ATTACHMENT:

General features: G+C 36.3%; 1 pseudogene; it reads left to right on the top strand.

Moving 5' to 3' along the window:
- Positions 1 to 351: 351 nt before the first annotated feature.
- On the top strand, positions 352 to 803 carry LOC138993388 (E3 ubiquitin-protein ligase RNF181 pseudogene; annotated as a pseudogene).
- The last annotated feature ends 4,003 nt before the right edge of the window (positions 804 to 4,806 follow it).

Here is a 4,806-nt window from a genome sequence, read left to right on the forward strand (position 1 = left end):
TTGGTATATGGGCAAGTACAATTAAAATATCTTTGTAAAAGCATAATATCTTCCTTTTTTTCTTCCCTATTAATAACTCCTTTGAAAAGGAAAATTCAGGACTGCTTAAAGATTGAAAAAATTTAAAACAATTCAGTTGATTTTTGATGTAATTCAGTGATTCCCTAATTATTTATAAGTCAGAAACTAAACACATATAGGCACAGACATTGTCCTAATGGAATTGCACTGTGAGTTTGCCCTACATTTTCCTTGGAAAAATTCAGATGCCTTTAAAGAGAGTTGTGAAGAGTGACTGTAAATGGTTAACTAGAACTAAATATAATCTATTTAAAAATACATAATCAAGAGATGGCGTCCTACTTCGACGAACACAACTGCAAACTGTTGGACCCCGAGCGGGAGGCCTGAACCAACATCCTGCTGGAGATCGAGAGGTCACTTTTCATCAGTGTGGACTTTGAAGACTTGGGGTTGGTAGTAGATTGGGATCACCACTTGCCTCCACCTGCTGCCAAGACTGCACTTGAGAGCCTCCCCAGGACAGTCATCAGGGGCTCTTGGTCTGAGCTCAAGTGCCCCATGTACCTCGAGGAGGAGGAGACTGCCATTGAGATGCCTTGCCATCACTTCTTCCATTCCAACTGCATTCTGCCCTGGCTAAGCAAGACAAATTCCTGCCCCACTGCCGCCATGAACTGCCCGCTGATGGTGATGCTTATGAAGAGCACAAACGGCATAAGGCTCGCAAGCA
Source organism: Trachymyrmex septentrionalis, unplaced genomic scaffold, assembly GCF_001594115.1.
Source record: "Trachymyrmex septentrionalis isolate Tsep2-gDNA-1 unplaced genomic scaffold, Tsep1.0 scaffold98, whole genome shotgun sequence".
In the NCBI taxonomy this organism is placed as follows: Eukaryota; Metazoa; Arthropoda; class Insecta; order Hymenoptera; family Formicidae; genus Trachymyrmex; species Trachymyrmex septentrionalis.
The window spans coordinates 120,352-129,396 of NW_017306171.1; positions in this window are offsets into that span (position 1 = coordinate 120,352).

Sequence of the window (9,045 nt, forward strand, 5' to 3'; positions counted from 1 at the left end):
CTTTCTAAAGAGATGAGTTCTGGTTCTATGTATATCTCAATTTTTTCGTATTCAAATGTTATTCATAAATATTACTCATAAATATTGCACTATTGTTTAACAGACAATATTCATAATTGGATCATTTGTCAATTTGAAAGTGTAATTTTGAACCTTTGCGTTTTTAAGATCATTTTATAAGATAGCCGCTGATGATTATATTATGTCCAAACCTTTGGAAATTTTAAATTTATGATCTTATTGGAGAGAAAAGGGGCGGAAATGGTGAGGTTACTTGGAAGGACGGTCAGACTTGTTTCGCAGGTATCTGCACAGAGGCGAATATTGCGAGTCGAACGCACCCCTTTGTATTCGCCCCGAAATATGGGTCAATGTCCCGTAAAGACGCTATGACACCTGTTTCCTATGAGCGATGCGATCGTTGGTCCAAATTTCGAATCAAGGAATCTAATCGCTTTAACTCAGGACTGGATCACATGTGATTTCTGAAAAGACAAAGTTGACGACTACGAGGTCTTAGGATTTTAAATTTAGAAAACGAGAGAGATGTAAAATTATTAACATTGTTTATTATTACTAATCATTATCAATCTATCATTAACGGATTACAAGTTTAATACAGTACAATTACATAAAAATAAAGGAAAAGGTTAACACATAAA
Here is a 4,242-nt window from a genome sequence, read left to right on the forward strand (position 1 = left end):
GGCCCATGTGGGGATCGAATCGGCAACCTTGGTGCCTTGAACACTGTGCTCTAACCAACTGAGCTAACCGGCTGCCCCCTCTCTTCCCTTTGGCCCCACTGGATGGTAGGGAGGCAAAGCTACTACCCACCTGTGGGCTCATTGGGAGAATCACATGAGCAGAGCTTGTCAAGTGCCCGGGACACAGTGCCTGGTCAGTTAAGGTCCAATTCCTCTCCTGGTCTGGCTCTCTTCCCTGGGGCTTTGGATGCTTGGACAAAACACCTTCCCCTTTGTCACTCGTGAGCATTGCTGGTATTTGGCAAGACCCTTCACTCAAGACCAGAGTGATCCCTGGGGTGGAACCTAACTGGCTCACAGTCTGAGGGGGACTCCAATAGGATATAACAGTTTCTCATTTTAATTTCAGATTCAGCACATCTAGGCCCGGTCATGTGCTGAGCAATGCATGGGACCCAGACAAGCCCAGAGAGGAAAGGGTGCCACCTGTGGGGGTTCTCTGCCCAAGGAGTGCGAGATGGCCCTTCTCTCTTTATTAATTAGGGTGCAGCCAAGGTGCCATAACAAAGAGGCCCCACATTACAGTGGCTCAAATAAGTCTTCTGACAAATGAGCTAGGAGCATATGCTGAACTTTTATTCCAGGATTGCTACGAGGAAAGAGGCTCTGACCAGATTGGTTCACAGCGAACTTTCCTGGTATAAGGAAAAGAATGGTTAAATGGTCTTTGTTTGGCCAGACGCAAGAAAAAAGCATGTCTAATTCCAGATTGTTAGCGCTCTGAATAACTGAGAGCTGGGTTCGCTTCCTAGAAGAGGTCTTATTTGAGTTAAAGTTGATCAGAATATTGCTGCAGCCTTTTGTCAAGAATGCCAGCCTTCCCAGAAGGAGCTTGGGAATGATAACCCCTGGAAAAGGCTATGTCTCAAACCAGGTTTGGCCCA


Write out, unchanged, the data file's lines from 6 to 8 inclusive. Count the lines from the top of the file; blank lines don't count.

Here is a 4,806-nt window from a genome sequence, read left to right on the forward strand (position 1 = left end):
TTGGTATATGGGCAAGTACAATTAAAATATCTTTGTAAAAGCATAATATCTTCCTTTTTTTCTTCCCTATTAATAACTCCTTTGAAAAGGAAAATTCAGGACTGCTTAAAGATTGAAAAAATTTAAAACAATTCAGTTGATTTTTGATGTAATTCAGTGATTCCCTAATTATTTATAAGTCAGAAACTAAACACATATAGGCACAGACATTGTCCTAATGGAATTGCACTGTGAGTTTGCCCTACATTTTCCTTGGAAAAATTCAGATGCCTTTAAAGAGAGTTGTGAAGAGTGACTGTAAATGGTTAACTAGAACTAAATATAATCTATTTAAAAATACATAATCAAGAGATGGCGTCCTACTTCGACGAACACAACTGCAAACTGTTGGACCCCGAGCGGGAGGCCTGAACCAACATCCTGCTGGAGATCGAGAGGTCACTTTTCATCAGTGTGGACTTTGAAGACTTGGGGTTGGTAGTAGATTGGGATCACCACTTGCCTCCACCTGCTGCCAAGACTGCACTTGAGAGCCTCCCCAGGACAGTCATCAGGGGCTCTTGGTCTGAGCTCAAGTGCCCCATGTACCTCGAGGAGGAGGAGACTGCCATTGAGATGCCTTGCCATCACTTCTTCCATTCCAACTGCATTCTGCCCTGGCTAAGCAAGACAAATTCCTGCCCCACTGCCGCCATGAACTGCCCGCTGATGGTGATGCTTATGAAGAGCACAAACGGCATAAGGCTCGCAAGCA
Source organism: Trachymyrmex septentrionalis, unplaced genomic scaffold, assembly GCF_001594115.1.